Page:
Enlisting the Domestic Workforce

I make it a point to read as many landscape magazines, newsletters and commentaries as I can from across the country and see that many today are talking about the limitations of H-2B and the lack of workers available as the landscape industry, and the economy as a whole, heats up. Now, with Spring in the air, the need to enhance your crew is more important than ever.

Over the past 10 years, LC/DBM has advocated for the National Association to encourage American Citizens to join the ranks in this most Honorable of Professions. Visit LandscapeOnline.com and find article #9930 to see one of the first commentaries on this subject and the numerous responses it generated from across the nation.

I’ve seen and heard comments like, “we need to increase the H-2B limits,” “you need to become less labor intensive,” and “nobody wants these jobs.” However, for most of the years I have been in this industry, very little was done to promote a healthy workforce from within our borders.

First of all, there is a huge group of Americans that are underemployed. No . . . I’m not talking race or immigration . . . I’m talking American males in the 20-24-year-old category. This is the largest segment of unemployed people across all races and the one segment that is most capable of doing the physical labor associated with landscape. This group is also willing to gain education and is the most easily influenced to begin a new career path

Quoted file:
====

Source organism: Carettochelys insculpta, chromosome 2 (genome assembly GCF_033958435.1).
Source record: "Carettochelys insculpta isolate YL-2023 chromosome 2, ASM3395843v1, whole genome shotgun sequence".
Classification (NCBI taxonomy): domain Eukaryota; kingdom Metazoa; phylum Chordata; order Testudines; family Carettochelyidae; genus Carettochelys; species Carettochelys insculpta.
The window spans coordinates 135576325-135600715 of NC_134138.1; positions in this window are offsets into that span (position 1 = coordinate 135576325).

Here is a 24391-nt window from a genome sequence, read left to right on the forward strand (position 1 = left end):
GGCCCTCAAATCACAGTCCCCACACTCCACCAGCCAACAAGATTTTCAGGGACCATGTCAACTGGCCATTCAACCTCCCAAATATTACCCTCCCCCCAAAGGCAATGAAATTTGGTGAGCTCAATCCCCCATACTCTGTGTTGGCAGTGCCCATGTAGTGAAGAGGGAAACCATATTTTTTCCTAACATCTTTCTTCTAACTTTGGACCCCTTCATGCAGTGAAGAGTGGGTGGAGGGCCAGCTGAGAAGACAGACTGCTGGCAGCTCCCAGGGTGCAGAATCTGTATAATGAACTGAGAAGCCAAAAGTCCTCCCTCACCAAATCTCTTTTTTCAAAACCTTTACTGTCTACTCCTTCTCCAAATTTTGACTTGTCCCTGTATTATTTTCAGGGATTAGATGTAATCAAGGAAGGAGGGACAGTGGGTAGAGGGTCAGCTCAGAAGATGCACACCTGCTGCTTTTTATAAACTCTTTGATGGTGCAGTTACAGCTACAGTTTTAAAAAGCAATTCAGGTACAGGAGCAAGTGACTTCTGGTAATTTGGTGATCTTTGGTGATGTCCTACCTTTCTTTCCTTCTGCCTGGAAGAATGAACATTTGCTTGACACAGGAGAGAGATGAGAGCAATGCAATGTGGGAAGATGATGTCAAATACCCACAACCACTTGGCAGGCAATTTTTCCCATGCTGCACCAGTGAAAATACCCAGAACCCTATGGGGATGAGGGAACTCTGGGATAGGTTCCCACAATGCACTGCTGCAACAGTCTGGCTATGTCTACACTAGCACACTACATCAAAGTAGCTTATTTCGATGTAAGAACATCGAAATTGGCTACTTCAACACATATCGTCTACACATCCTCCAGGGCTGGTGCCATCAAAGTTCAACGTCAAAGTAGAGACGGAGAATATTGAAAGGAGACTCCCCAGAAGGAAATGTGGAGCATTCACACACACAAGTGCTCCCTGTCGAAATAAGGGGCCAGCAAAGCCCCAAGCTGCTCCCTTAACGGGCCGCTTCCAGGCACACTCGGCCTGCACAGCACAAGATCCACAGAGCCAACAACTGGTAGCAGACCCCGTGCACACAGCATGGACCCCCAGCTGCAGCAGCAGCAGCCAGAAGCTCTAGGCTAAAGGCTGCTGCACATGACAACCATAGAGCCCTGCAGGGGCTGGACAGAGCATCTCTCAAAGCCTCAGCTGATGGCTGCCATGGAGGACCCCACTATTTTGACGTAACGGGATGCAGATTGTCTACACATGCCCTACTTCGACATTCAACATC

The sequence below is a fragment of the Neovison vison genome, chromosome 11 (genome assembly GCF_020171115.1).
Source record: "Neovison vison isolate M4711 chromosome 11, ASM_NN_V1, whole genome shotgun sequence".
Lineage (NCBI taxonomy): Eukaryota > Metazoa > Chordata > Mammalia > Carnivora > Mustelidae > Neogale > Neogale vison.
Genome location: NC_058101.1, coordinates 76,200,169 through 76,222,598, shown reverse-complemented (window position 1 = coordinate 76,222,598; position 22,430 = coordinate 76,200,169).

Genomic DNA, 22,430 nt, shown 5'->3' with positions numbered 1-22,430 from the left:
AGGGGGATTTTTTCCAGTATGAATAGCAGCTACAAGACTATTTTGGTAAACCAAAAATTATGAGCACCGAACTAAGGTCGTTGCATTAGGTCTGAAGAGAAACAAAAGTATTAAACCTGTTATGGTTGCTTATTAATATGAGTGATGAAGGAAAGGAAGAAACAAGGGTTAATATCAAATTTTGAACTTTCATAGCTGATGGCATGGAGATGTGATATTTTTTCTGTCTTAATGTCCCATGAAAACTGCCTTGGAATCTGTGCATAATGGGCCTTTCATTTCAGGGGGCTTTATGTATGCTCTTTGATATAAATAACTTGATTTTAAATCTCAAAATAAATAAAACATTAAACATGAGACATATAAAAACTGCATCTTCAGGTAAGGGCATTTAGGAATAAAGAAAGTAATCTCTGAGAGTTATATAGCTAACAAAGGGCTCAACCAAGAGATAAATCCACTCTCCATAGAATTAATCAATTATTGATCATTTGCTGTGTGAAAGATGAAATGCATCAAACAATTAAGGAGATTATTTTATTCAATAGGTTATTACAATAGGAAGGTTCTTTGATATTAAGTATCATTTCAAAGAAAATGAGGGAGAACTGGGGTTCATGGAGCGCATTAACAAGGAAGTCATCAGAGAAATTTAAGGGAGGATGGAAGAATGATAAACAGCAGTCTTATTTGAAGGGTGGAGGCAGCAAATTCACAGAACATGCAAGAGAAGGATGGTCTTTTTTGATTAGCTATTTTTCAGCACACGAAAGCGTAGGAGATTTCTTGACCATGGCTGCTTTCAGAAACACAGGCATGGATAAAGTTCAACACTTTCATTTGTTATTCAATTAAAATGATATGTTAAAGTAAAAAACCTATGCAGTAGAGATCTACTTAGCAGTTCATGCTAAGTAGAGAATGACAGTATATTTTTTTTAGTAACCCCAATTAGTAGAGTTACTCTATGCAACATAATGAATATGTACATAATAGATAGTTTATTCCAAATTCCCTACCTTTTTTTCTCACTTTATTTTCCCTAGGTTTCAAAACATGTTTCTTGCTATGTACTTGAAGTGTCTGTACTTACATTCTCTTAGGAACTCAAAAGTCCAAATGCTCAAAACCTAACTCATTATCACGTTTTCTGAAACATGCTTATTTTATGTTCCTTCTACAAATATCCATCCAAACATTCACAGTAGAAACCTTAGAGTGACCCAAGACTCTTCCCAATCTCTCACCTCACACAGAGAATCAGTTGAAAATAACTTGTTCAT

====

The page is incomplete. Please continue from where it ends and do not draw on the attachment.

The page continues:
Over the years I’ve written about this issue many times and recieved a lot of kickback from (then) PLANET and also the Nurserymen’s Association (ANLA), with most of their comments focusing on bringing in a foreign workforce based on the age-old misconception that “nobody else wants these jobs.” To which I would reply . . . Why? Almost everyone I know in the industry loves the work and loves the job . . .

Fortunately, through the NALP Growing the Workforce Initiative, which was introduced in 2016 and has been gaining steam over the past year, the national association has taken a big step forward.

It’s great to see NALP taking a proactive stance, by stating, “The Industry Growth Initiative is changing perceptions and narratives about the industry through aggressive public relations efforts that will redefine our image, making this a sought-after field of employment.” Finally!

Now, though, it’s time for NALP to redouble their efforts and really start to push this agenda across all media and across all 50 states. Spring is upon us and work is piling up.

To learn more about the NALP Industry Growth Initiative or to get involved, you can visit their website: www.landscapeprofessionals.org and follow the menu link “Workforce”. Landscape is a noble and profitable profession. It’s great to see the national association finally stepping up and taking steps to make the landscape industry truly great again!

God Bless . . . And Happy Easter!
George Schmok, Publisher

As seen in LC/DBM magazine, March 2018.

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Park Your Park as a Park!